Can Gratitude be Recorded for Posterity?

Arvind Keerthi
Aug 8, 2016 · 4 min read

This Bangalore-based entrepreneur seems to think so.

Think for a moment how a bank issues a loan to you. They want to know whether you are a “good guy” or not. Or at least, financially a good guy or not. For this purpose they have invented a tool, the credit record, that tells them your history of making good your dues.

Now think you’ve moved into a new city or just got hired into a new company. Naturally you are looking to connect, and with the right people. You, too, are looking for the “good guys” — perhaps not necessarily financially good guys, but good to hang out with, good of character (however that may be understood), good of heart.

Is there a goodness-record, akin to a credit record, that you, newbie to company or city, can refer to? No, there is not. There is a facebook wall, which says all about your new neighbors’ selfies, hobbies, revelries, vacations, political opinions, but only vaguely hints at their character. There is a linked-in profile, which makes self-proclaimed claims of your new colleagues’ prowess in various technical fields, but says nothing of their heart.

Now, is it even possible to measure things like “character,” “heart,” “goodness” etc.? Aren’t we entering subjective, digitally immeasurable territory?

Priyaranjan “Priya” Panigrahy, 36, thinks he’s found a way to not merely measure individual goodness, but also do so reliably, and do so in a continuous, public way, much like a credit record. “You are a good man (or woman) when people find reason to thank you,” he once told me. A somewhat reductionist approach to measuring character, I told myself, but I couldn’t find a suitable counter-argument. Priya has a tone that is at once gravely important and preternaturally cheerful, so it’s a bit hard for me to separate the banter from the business. “OK, but thank you for what?” I ask. Is the thanks a teacher receives when at last you’ve understood the profundity of Pythagoras Theorem the same as the thanks a surgeon receives when he saves your life? “Both are important. The everyday thank-you, and the life-changing,” says Priya. “Both deserve to be shouted out from roof tops.”

And you may not know the importance of your own works. It may be a small suggestion, an astute observation, one that cost you nothing, but one that changes someone for the better,” he continued. “Shouldn’t the recipient of your random acts of kindness get a chance to record their gratitude?”

Fair enough, I said. But how is Priya going to enable all of this, this recording of gratitude of all and sundry, towards all and sundry?

And here it is, Priya’s Larry-Page-moment: The number of thanks a person receives is a proxy for his value to society. And why not? Do we not measure the importance of a web-page by the number of links that point to it?

Priyaranjan Panigrahy is an effervescent character. He can infect you with enthusiasm for his latest ideas. A wheat-complexioned father of a two-year old, he has the look of a fresh college graduate embarking on a voyage to change the world. But let not looks fool you. Priya is already a successful entrepreneur, having created a software team serving the financial and healthcare industries. A team with real clients and a real cash flow. He also has on the anvil file-storage and cloud-data-security products. He knows all too well the challenges and the charms of setting off on your own. He talks as a strategist but works as a logistics-man. To see Priya is to see the energizer bunny.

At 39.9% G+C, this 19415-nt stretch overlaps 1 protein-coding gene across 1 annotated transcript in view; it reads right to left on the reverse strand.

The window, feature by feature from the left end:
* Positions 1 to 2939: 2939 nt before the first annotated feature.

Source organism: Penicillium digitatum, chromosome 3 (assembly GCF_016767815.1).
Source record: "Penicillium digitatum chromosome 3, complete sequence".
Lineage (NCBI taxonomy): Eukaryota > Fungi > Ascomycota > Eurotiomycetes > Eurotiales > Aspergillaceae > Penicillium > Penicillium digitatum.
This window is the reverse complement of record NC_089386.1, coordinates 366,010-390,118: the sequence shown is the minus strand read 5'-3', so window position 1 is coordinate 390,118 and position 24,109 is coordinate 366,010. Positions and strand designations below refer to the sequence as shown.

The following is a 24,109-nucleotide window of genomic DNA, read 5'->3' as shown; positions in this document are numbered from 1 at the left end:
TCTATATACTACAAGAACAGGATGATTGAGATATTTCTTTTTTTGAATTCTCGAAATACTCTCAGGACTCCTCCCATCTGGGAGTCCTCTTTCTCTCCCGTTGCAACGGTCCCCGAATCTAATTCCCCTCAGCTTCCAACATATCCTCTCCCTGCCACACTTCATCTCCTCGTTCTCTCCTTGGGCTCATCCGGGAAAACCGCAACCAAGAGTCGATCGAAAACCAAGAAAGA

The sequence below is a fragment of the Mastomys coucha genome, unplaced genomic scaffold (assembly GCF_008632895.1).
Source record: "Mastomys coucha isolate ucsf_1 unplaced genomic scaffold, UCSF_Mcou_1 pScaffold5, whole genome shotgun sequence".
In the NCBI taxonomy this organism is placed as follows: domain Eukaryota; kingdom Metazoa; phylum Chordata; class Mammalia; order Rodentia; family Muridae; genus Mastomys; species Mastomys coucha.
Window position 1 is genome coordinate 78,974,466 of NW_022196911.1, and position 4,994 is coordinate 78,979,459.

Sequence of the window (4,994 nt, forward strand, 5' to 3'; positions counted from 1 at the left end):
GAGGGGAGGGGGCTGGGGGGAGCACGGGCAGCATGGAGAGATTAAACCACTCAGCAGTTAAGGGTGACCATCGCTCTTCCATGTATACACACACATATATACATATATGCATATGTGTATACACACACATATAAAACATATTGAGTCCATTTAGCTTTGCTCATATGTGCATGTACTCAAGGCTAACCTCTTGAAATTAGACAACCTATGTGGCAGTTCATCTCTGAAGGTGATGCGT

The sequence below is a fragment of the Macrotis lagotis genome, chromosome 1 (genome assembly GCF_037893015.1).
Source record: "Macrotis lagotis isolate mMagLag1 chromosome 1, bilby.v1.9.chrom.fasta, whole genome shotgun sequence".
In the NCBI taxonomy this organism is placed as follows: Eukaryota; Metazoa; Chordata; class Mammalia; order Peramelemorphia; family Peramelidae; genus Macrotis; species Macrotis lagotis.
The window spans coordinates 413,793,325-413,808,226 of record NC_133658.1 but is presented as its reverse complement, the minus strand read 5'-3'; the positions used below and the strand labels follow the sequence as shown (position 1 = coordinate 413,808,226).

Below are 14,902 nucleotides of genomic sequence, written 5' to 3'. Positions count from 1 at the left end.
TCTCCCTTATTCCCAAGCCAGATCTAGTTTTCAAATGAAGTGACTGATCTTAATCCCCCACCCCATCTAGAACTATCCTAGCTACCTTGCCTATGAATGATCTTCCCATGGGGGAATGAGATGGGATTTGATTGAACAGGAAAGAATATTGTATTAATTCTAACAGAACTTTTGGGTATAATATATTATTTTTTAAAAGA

But to say that he is a flinty businessman wrapped in a warm-and-fuzzy veneer does him no justice. I once asked him his goal for, his web-site that allows folks to record their thanks on another’s wall. “A billion dollars?” I offered helpfully as an answer. “Not a billion dollars, but a billion users,” he answered. You could say, in today’s valuation mechanisms, that there’s not much difference between the two, but still, it shows that he wants people to acknowledge the immense positivity that is still left in the world.

After his initial successful venture, he had occasion to ponder over his new-found wealth. He had not come from a spectacularly rich family, nor did he come from a region known particularly as hot-bed for start-ups. (He hails from Odisha.) His conclusion was that he owed his success less to his own talent, and more to the countless well-wishers and strangers who knowingly or unknowingly helped him along his way. That epiphany was the genesis of his latest venture, . He wanted a way for him to record publicly the gratitude he felt towards his teachers and friends and uncles and aunts and mentors.

His infectious enthusiasm for has spread to his team. Only eighteen months ago comprising just himself and his wife, his team is now thirty strong, not counting a hundred-plus volunteers. To be in the team’s whatsapp group (as I was, briefly) is to get carpet-bombed by messages competing to take ownership of tasks. Isn’t that a business-owner’s dream? And in the end, Priya still somehow manages to emerge from the playful yet chaotic jungle of consensus-building to channel a coherent creativity out of his team. From what I can see, the team, too, is having fun.

I am fairly confident of Priya’s execution. Sooner or later, he’ll have a web-site and an app up, one that will allow you to thank someone on his or her wall. The app will be chic, it’ll be easy to use, and it’ll serve as far more than a technical recommendation letter. It will be a cumulative statement of gratitude-credits that society owes you. The entrepreneur is experienced. The business case is solid: yes, there is a need to quickly, reliably and authentically assess the gratitude-record of the real-nice-looking fella you just met at the bar. And yet, it all depends on adoption. I, for one, hope this idea succeeds.

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